So what didn’t I like about the cookbook? I found the salads very weird, I didn’t try any of them for the fear that I would end up wasting it.
Also, the book has a lot of ingredients that are unfamiliar in typical Nigerian cooking, things like tarragon, coconut aminos, celery salt, etc. This was a bit of a barrier for me because it meant that I had to go round, hunting for ingredients that I know I will never use again, just to be able to try out the recipes. I think she included those ingredients to mimic the taste of traditional ingredients that aren’t readily available in the UK, but it just complicated things.
Hibiscus has 5 recipe sections, which contain a lot of different recipes. Some of them feature the hibiscus flower as a form of seasoning and/or decoration (hence the name of the book). To fully test the quality of Ms. Ariyo’s recipes, I decided to try one recipe from each section of the book. The details of each recipe, and my final results for each one is listed below.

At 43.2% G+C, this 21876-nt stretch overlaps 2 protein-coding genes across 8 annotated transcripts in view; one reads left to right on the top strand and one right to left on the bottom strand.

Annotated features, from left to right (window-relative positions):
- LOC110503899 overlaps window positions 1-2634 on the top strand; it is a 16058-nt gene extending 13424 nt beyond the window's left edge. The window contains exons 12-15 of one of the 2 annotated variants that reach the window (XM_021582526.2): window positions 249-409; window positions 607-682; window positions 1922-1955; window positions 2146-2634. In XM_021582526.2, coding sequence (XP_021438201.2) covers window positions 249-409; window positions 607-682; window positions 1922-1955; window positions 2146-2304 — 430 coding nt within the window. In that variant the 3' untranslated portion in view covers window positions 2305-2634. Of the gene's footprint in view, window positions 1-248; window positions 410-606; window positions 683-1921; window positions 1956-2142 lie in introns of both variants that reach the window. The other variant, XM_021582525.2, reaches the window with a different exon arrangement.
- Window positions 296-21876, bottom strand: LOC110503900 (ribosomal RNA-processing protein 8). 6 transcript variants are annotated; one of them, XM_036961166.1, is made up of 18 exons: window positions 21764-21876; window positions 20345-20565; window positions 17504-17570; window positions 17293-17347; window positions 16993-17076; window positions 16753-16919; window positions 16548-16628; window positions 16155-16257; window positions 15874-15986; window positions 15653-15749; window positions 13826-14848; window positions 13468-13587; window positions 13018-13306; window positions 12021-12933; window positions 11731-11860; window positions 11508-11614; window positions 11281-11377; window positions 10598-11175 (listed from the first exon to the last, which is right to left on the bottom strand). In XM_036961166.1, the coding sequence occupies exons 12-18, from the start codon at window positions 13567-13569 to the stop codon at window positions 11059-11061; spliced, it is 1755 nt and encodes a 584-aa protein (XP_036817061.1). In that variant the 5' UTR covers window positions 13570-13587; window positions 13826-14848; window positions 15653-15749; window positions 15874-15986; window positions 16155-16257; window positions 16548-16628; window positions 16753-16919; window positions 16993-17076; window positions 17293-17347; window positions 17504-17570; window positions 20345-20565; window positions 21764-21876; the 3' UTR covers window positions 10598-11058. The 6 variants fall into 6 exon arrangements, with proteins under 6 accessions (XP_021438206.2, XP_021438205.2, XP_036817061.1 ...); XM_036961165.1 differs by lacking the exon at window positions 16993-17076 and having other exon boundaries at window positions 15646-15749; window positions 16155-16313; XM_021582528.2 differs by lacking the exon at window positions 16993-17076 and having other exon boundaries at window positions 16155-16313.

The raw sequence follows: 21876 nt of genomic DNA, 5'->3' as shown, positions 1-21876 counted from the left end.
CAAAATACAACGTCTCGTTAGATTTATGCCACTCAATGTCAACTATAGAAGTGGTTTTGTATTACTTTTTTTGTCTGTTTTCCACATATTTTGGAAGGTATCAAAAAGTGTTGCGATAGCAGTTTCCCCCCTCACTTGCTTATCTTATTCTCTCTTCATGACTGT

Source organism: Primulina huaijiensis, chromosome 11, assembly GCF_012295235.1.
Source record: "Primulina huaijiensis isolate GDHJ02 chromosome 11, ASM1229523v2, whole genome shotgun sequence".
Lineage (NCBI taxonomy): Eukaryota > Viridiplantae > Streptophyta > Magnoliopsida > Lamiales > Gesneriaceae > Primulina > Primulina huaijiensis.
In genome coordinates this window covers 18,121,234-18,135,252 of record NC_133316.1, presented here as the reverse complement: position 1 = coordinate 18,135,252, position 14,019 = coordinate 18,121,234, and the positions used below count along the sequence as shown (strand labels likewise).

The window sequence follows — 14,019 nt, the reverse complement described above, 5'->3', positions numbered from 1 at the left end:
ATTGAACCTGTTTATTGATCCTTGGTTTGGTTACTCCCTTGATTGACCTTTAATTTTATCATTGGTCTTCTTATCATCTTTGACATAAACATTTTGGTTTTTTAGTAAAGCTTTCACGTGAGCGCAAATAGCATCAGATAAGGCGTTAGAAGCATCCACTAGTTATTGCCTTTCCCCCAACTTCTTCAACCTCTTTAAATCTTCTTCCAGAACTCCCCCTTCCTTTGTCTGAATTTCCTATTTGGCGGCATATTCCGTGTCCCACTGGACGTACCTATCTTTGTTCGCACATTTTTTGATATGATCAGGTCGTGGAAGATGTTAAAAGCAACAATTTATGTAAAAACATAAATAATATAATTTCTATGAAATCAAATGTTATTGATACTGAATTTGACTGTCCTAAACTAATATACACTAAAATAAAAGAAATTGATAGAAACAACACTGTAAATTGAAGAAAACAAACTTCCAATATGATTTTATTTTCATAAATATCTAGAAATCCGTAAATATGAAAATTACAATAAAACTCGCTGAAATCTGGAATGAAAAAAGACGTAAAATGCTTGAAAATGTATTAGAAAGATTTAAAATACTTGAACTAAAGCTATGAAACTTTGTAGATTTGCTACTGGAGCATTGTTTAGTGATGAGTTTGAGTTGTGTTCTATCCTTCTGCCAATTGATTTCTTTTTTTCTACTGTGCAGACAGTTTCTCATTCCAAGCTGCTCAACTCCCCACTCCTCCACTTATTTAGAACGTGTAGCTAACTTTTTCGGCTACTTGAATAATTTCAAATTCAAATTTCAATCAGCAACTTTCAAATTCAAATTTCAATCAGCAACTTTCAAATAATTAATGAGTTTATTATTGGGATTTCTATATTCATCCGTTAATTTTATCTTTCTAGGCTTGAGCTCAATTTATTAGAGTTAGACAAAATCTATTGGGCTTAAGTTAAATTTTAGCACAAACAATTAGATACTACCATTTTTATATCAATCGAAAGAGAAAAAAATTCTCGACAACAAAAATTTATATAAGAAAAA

1. Fruit, Vegetables and Tubers: Eba
I can admit that making this recipe was a cop-out. Frankly, not many of the recipes in this section appealed to me, and the ones that did seemed like too much hassle, so I decided to go the basic route and make one of the simplest Nigerian recipes. The unique thing about Lopè’s take on eba is that she uses coconut oil in her recipe. I’m not quite sure what it does, but I didn’t have any coconut oil at home, so I didn’t use it. Other recipes in this section include: Hasselback Plantains with Mushroom Steak, Fennel and Mango Slaw, and Ata (pepper) Salad.
2. Grains and Pulses: Steamed Jollof Rice